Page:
6. Thanks a lot, Bernie. Now my 56K bandwidth, which was happily downloading Warcraft III patches, is bogged down by another file. Seriously, thanks a lot, Webmaster Extraordinaire.
  7. Ah... the joys of music conversion. I too was driven to this after I found that you can't get an 8-track player for a '94 Taurus. One major question first: Do you have any form of music recording software; i.e. Magix MusicEditor, Easy CD Creator 5 Platinum, et cetera? Windows Sound Recorder won't work very well for most songs over a minute, from my experience. I can provide further info once I know what program you're using.
  8. I'll agree with that entirely. Having had Boats for a full three weeks, I'm still amazed at how good an album it is. It joined me on a recent ten-hour-drive to Oklahoma, and never got old, even when looped many, many times. Great album, just great. And to think, if Barry Manilow hadn't ripped off Eric's music without crediting him, I'd have never discovered the wonders of EC....
  9. It might be a little premature, but having listened through it six or seven times since purchasing it yesterday, I must say it is incredible. This is one of the few albums that I would give a 10/10. Every song is wonderful! Eric has an intensity to his music that I have not heard since Barry Manilow's first two albums, before he went completely commercial. Anyway, this is probably one of the finest albums I've ever heard. Eric, thank you.
  10. I've already dubbed the album on to CD using a spare LP player and my computer's microphone port. I've already listened through the album 6 times since I got home yesterday. It's amazing. Going back through my music collection, I've noticed a few EC songs written for other artists; Samantha Sang's "Emotion" has one on there by him. Thanks for the advice; I'll be spending my next few paychecks at CD Universe.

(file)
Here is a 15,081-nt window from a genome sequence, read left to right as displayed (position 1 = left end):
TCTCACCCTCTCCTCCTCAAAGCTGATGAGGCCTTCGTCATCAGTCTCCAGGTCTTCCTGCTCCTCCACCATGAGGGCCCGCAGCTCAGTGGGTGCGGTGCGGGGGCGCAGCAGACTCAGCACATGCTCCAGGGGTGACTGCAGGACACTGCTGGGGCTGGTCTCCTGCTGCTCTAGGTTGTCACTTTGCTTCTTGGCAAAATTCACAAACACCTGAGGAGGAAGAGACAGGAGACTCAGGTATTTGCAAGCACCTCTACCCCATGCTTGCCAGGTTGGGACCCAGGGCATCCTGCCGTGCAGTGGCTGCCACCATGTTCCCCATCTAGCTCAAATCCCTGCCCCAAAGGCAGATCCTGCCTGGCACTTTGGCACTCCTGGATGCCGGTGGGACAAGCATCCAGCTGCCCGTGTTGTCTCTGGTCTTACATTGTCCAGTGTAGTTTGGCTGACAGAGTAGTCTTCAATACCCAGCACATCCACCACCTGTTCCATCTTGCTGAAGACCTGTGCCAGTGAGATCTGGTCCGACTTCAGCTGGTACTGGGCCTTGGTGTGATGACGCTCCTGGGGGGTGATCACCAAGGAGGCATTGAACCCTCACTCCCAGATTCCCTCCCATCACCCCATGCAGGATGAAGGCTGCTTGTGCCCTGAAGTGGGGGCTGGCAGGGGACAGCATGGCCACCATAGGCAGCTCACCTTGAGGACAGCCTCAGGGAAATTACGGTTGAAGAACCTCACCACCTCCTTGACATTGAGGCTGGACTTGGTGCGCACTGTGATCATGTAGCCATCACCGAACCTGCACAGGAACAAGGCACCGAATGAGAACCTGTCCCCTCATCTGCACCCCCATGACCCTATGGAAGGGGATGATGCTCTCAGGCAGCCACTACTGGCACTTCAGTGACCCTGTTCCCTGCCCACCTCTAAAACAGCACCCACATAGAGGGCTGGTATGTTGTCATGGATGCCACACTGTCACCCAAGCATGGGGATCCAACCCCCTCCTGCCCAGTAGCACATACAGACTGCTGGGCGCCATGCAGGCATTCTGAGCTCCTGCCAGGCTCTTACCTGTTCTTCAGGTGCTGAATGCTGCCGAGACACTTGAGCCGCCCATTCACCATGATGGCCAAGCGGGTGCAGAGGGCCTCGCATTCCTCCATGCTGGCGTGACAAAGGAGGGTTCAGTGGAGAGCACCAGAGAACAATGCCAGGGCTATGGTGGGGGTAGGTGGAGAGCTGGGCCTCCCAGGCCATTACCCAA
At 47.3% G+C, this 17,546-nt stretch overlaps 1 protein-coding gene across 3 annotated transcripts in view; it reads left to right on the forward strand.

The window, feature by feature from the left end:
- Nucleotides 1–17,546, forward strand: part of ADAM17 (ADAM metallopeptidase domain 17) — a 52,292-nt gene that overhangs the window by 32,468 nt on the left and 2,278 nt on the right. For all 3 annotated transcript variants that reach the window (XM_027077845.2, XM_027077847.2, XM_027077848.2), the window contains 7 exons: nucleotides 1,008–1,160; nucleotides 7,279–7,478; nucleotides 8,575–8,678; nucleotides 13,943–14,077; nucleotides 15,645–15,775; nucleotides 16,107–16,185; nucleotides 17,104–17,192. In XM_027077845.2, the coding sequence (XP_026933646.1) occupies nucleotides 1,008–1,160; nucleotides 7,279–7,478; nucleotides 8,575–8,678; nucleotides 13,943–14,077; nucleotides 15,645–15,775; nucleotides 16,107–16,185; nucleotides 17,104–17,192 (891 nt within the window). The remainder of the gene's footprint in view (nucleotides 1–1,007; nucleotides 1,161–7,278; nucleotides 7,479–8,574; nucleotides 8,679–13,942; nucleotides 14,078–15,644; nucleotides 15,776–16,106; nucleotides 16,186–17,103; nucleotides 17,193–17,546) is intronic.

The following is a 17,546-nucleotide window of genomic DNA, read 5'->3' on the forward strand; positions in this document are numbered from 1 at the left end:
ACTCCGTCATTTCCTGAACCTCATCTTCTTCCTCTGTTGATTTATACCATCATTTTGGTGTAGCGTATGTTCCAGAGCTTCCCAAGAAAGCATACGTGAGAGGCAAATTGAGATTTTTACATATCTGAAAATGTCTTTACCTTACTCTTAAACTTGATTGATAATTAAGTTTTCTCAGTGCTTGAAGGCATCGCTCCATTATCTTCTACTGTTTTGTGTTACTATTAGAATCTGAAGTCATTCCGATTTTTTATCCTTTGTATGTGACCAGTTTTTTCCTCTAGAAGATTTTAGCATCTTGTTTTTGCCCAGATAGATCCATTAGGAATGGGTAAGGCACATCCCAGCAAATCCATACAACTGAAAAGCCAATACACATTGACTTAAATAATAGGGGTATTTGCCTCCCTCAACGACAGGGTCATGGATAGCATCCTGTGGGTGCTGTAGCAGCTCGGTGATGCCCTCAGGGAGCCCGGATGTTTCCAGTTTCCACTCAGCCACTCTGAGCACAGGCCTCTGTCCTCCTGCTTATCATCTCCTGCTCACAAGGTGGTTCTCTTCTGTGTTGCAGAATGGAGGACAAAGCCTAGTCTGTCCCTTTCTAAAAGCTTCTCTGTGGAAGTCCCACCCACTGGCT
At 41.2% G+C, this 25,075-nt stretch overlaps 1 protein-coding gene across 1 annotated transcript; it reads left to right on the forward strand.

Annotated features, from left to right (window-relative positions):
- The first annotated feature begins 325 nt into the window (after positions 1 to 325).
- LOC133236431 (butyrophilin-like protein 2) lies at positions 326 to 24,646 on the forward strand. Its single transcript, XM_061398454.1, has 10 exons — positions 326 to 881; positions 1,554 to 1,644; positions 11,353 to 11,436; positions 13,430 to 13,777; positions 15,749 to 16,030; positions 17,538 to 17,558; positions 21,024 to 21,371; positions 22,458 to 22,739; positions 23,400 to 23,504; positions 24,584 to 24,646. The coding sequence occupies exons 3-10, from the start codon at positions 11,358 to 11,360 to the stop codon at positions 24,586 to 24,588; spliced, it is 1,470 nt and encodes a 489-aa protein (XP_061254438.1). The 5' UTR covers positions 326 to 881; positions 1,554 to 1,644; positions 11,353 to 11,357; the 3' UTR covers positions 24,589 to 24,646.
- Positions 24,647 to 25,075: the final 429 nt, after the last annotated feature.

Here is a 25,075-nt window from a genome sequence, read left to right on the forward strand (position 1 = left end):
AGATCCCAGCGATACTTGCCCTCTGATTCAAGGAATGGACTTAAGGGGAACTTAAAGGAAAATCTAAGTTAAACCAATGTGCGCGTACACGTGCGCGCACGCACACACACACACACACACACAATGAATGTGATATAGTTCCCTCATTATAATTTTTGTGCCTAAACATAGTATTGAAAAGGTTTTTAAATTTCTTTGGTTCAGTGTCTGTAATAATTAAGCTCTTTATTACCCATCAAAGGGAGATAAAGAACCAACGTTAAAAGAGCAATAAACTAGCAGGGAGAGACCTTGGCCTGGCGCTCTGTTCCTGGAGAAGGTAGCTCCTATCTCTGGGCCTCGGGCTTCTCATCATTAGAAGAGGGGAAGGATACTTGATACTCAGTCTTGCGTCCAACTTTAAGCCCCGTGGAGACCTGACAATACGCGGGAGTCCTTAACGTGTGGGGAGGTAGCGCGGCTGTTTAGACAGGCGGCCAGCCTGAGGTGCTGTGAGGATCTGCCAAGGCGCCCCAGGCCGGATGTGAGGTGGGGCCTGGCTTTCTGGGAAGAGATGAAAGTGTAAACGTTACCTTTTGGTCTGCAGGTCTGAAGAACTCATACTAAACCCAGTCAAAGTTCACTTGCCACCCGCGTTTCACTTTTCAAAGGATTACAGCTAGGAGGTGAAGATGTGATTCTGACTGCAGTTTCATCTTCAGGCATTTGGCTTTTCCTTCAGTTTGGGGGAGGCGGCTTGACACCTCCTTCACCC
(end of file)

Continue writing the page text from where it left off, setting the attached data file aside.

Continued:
11. EC fans everywhere! I finally got around to shelling out five bucks to buy an EC album; "Boats Against The Current", to be precise. I got it on vinyl; I prefer the feel of vinyl (and have a better stereo for LPs than CDs). The album was still in its original shrink wrap; never been opened. Me, being the book-value-spurner I am, ripped open the packaging as soon as I got home. While I'm reminded slightly of a few bits and pieces of late 1977-early 1981 Manilow songs (written AFTER "Boats Against The Current" was released), the album is still perfect. I've got this thing for singer-songwriters; I consider them a more evolved breed of musician, and find that their music (in most cases) has a lot more depth to it. Anyway, I absolutely love the album. I've been home since 7:00 PM (central time), and have already listened through side one three times. I've just begun my venture on to side two, and am enjoying every second of it. The lyrics are skillfully written, the music is beautifully played, and the songs segue into each other wonderfully. The album is absolutely beyond description, at least for a 16-year-old like me. Anyway, my main point of the topic (besides ranting about what an awesome album it is), is this: What EC albums should I look for next? I'm familiar with "Never Gonna Fall In Love Again"; what album was that from? Thanks in advance, Kapurasama
  12. Well, Bruce Johnston originally wrote "I Write The Songs", and it was released (to little or no success) by both David Cassidy and The Captain and Tenille. I like Manilow's stuff, though this incident does change my view of him a bit. At least there's still Al Stewart, who's nobody's studio musician. And, of course, EC.
  13. Yeah, but the song, taken on the whole, seems rather similar. The plots differ in that EC's tune says he'll never find another love, while Manilow says he'll find one but won't love her.
  14. Hello all, I'm new to Eric's music. A question that's been bugging me since yesterday afternoon: The EC song "Never Gonna Fall In Love Again", copyright 1975 Arista, sounds EXTREMELY similar to Barry Manilow's 1981 song "If I Should Love Again". The tune, the lyrics, they're both very close. I'm curious exactly how this happened. Eric's song was obviously there first, but Manilow doesn't strike me as a lyric thief. Both songs are copyright Arista ñ did they ask for a re-issue? Just curious. As I said, it's been bugging me.